Sally Gunnell Interview



Sally Gunnell became the golden girl at the Barcelona Olympics with her 400m hurdles win. A year later she became World Champion and smashed the world record. Her fierce competitiveness and sunny personality on screen have made her a household name.

Sally revealed how it felt to win Olympic gold, the pressure at the top, how she banished self doubt and why she’s looking forward to watching the wildcard winners at London 2012.

Athletics is the main sport of the Olympics. There’s nothing like seeing who wins the 100m, just that pressure, you can live it and feel it and that comes across on television like no other sport. The track athletes who win gold medals will probably outshine all the other medalists. That’s where athletics is in people’s minds, they really grasp all that tension and determination.

Winning my Olympic gold medal was definitely my career highlight. It changed my life and it’s never gone away, everyone remembers it. It was a dream I had since I was 14 years old. It’s the ultimate in every sporting person’s career.

If you get to the final at an Olympic games, anybody can win. Something happens at the Olympics, it’s not often the favourites who win or the ones you expect. If any British person gets into a final at any event, who knows what could happen.

I remember watching Linford Christie win the 100m in Barcelona the day before my event. It really spurred me on. I remember thinking, “I’m not going to let him have all the glory, I want a bit of that”.

It took weeks, months, for it to sink in after winning Olympic gold. I really couldn’t believe it. I kept thinking it was going to go away. Your life changes over night and you’re caught up in this conveyor belt of so many exciting things. I remember trying to race as well, which was almost impossible. It took a couple of months until I finally thought, “Right, okay you’ve done it, this is amazing and let’s get on”.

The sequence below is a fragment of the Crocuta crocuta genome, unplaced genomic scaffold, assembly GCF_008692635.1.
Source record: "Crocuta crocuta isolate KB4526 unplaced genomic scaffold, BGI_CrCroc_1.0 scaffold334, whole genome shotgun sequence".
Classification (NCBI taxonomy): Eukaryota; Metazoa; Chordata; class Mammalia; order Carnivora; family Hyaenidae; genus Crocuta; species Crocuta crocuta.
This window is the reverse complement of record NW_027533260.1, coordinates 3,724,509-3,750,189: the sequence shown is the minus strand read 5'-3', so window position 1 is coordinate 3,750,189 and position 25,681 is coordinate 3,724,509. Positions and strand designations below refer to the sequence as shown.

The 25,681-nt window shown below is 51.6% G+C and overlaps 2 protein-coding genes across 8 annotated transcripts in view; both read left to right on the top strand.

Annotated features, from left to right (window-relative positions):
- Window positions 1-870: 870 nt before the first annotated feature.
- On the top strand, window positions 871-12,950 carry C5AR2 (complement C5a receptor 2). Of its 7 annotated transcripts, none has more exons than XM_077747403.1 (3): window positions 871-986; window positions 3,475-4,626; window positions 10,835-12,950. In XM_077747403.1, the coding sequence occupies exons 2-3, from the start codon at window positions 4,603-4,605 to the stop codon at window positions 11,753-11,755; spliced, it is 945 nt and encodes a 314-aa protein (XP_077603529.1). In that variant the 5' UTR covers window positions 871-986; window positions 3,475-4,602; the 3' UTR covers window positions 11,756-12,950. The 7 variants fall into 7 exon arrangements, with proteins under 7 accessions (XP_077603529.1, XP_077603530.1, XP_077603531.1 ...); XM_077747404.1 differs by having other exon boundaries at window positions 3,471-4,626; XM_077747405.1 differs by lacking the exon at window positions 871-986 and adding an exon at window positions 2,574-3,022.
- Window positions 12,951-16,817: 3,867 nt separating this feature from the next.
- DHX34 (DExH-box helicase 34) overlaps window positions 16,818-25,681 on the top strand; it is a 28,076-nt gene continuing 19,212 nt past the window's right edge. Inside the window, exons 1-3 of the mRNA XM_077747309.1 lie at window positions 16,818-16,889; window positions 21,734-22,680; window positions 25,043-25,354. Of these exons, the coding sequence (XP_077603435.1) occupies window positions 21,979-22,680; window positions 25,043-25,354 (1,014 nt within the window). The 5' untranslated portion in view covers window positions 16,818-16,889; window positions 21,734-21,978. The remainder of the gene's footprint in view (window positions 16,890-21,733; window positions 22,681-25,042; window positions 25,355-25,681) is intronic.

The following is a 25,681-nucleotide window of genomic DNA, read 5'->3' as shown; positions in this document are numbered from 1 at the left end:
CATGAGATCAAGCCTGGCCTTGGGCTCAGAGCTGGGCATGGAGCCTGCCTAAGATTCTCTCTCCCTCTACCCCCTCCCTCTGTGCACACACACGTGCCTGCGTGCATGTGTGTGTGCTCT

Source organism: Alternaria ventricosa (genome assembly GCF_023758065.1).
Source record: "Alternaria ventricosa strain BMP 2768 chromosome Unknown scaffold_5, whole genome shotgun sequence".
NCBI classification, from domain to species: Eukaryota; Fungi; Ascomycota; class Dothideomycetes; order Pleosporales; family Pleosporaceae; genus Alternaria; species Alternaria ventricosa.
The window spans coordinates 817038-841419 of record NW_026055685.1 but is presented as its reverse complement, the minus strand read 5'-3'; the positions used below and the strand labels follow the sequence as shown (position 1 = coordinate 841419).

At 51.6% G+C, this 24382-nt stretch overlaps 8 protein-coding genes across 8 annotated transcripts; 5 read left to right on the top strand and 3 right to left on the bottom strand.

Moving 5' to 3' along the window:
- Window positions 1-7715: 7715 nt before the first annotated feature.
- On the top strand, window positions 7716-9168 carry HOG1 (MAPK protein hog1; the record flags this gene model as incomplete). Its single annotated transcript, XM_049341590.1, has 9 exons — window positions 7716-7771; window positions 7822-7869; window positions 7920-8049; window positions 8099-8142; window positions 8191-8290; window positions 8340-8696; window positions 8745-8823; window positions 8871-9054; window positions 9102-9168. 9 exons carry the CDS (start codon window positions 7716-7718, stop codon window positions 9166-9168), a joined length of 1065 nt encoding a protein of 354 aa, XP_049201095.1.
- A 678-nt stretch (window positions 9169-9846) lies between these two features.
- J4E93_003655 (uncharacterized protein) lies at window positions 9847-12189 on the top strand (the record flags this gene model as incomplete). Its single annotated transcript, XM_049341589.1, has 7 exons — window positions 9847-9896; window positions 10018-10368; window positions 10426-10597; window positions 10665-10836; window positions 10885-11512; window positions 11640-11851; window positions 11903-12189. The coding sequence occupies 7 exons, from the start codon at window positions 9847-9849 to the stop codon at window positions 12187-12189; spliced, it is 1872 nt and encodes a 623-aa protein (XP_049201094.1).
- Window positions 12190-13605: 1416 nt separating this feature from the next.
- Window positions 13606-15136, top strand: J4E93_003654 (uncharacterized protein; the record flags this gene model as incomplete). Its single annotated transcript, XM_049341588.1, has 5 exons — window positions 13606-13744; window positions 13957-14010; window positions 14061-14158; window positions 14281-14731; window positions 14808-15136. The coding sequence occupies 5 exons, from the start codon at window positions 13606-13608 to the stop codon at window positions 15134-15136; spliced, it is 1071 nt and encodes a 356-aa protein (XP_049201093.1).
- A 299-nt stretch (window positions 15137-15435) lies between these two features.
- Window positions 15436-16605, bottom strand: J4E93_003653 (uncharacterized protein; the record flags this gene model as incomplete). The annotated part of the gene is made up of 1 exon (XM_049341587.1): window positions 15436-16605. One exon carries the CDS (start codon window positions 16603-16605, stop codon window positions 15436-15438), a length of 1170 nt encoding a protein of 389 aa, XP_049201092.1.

Once I started winter training I knuckled down again. Then you’re training scared, because you’re worried you’re not going to be the athlete that you were. I remember thinking, “Oh god I don’t want to fail next year, I still want to go out and prove myself”.

Being the favourite going in to races is a different situation. It’s a lot harder but when it pays off and you win titles and break world records it’s all worth it. You learn a lot about yourself when you’re dealing with those sorts of situations.

One of the reasons I retired was that I’d had enough of that sort of pressure. I wanted to do other things in life. It is hard to keep going out there and performing in each race, especially when everybody expects you to win every time.

I coped with that pressure by putting my thoughts in the right place. I’d think, “Why can’t I stay the best in the world and I reckon I can run faster”. So much of running is controlling the mind and those sorts of negative thoughts and doubts that so easily come in.

There was a massive rivalry with Sandra Farmer-Patrick. We had a lot of respect for each other but we weren’t the best of buddies, we didn’t exactly talk much. I wouldn’t have run as fast if she hasn’t been there, she really spurred me on. On the dark horrible days of training, what would always get me out of the door was the thought of her training or having a good session

The Olympians who inspired me were Daley Thompson in Moscow, Seb Coe and Steve Ovett and Shirley Strong in 1984 winning the silver medal in the hurdles. I was also a real Edwin Moses fan.

This summer I’m looking forward to watching Jess Ennis compete. It’s going to be hard for her, as she’s got some good competition but it’s great to see her in good shape. The two hurdlers, Dai Greene and Perri Shakes-Drayton are also in for a chance.

I’ve got tickets to Mo Farah’s 10,000m, I’m really excited about that.

I race now with friends or I do charity events, and it’s very different to when I used to compete. I don’t feel as if I’ve got anything to prove, I just want to enjoy them. When I was competing it was eyes down and it was all about winning. Whereas now I’ll go with a friend who’s never run before and I’ll get much more enjoyment running with her, looking around and enjoying the moment, rather than going out to see how fast I can run.

When I go to events, the most common question I get asked is how people can get the most out of themselves. So many people want to lead healthier lifestyles and they’re not sure how or what to do. I think that’s the nicest position you’re in as an Olympic champion to be able to pass on information and help people in that way.

Coach: Bruce Longden
Club: Essex Ladies
Career Highlights:
1994 – European Championships, 400m hurdles gold
1993 – World Championships, 400m hurdles gold, 4x400m relay bronze
1992 – Barcelona Olympics, 400m hurdles gold, 4x400m relay bronze
1991 – World Championships, 400m hurdles silver
1989 – European Indoor Championships, 400m gold
1986 – Commonwealth Games, 100m hurdles gold

Taken from the website